Digital Simultaneous Voice and Data (DSVD)
Definition - What does Digital Simultaneous Voice and Data (DSVD) mean?
Digital simultaneous voice and data (DSVD) is a technology developed in mid 1990s using a technique supported only by certain modems. It multiplexes compressed speech with digital data for transmission across normal leased telephone lines.
Techopedia explains Digital Simultaneous Voice and Data (DSVD)
DSVD capable modems engage in point to point data transmission and conversation. However, only when the Internet and the telephone are from the same service provider can DSVD enabled dial-up modems allow users to make or receive voice calls. Otherwise, special equipment from the telco is needed in place of a normal subscriber line interface circuit. Such services can also be supported through VoIP, DSL or ISDN over same wires as analog POTS lines. But these services do not define standards for carrying voice and data traffic simultaneously over interfaces between modems and computers.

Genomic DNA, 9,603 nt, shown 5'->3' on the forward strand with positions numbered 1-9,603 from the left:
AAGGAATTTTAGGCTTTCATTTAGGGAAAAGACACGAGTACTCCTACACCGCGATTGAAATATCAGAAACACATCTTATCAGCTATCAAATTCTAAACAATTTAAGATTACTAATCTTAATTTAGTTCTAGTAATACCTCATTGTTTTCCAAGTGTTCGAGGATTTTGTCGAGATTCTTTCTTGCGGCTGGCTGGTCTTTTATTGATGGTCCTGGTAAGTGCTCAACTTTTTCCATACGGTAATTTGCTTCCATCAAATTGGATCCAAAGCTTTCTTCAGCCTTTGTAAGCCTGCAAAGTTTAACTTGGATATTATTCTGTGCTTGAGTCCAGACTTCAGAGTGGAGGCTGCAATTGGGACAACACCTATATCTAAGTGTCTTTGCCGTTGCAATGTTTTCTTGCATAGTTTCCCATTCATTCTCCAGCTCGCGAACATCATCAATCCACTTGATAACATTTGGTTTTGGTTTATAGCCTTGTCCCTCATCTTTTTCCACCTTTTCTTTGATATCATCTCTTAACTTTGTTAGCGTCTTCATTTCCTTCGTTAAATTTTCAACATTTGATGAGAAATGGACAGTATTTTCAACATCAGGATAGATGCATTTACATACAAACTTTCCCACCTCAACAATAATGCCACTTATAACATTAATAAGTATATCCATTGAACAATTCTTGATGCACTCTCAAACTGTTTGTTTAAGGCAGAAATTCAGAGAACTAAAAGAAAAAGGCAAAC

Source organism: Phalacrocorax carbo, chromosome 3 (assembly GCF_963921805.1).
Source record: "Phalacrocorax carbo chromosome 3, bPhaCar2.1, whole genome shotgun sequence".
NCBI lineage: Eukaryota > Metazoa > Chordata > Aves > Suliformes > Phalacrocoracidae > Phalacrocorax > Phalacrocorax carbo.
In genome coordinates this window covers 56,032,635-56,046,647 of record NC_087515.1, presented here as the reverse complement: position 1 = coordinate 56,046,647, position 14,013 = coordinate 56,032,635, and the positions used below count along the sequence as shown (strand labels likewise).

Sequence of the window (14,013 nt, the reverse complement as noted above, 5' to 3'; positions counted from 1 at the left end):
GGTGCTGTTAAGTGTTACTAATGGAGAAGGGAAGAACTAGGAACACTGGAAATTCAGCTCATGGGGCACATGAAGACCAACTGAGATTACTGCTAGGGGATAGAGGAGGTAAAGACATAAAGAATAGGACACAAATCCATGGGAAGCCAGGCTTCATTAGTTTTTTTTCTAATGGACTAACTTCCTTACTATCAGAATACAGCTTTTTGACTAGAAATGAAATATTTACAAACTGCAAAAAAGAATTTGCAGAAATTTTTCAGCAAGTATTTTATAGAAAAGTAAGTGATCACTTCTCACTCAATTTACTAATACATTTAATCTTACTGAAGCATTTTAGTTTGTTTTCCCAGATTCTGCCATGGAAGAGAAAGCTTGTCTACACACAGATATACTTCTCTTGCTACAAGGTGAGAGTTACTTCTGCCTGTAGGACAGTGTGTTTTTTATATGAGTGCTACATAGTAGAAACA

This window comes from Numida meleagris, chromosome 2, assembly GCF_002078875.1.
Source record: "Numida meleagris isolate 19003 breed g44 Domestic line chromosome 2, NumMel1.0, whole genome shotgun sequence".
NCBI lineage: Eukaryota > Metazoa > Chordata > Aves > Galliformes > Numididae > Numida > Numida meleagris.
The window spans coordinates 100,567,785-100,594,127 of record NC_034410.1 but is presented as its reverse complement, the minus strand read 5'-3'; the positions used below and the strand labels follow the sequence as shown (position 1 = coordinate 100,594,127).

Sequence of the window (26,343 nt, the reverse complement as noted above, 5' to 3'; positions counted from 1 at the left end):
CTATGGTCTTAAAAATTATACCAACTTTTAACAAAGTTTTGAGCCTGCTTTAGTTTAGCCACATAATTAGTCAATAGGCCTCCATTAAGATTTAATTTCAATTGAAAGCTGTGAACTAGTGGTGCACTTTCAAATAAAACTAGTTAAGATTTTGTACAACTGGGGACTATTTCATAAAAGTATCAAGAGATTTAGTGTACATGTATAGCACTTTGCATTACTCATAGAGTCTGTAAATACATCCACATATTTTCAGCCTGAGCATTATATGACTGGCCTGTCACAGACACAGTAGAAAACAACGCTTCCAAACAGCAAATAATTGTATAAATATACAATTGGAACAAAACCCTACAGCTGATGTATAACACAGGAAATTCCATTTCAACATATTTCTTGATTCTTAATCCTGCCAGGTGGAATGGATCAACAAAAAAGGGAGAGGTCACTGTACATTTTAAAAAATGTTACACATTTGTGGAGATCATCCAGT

The DSVD technology is endorsed mainly by Hayes, Intel, US Robotics and others, who have submitted it to ITU for standardization. These companies have minimized the gaps between narrow broadband communications links. And they have enabled users to control voice and data capability through GSM channels and other connections.
- Voice Over Internet Protocol (VoIP)
- Digital Subscriber Line (DSL)
- Integrated Services Digital Network (ISDN)
- Plain Old Telephone Service (POTS)
- International Telecommunication Union (ITU)
- Global System for Mobile Communications (GSM)
- Enterprise Voice Over Internet Protocol (Enterprise VoIP)
- Voice Over Internet Protocol (VoIP) Packet Loss
- VoIP Trunk Gateway
- Voice Over Internet Protocol Phone (VoIP Phone)
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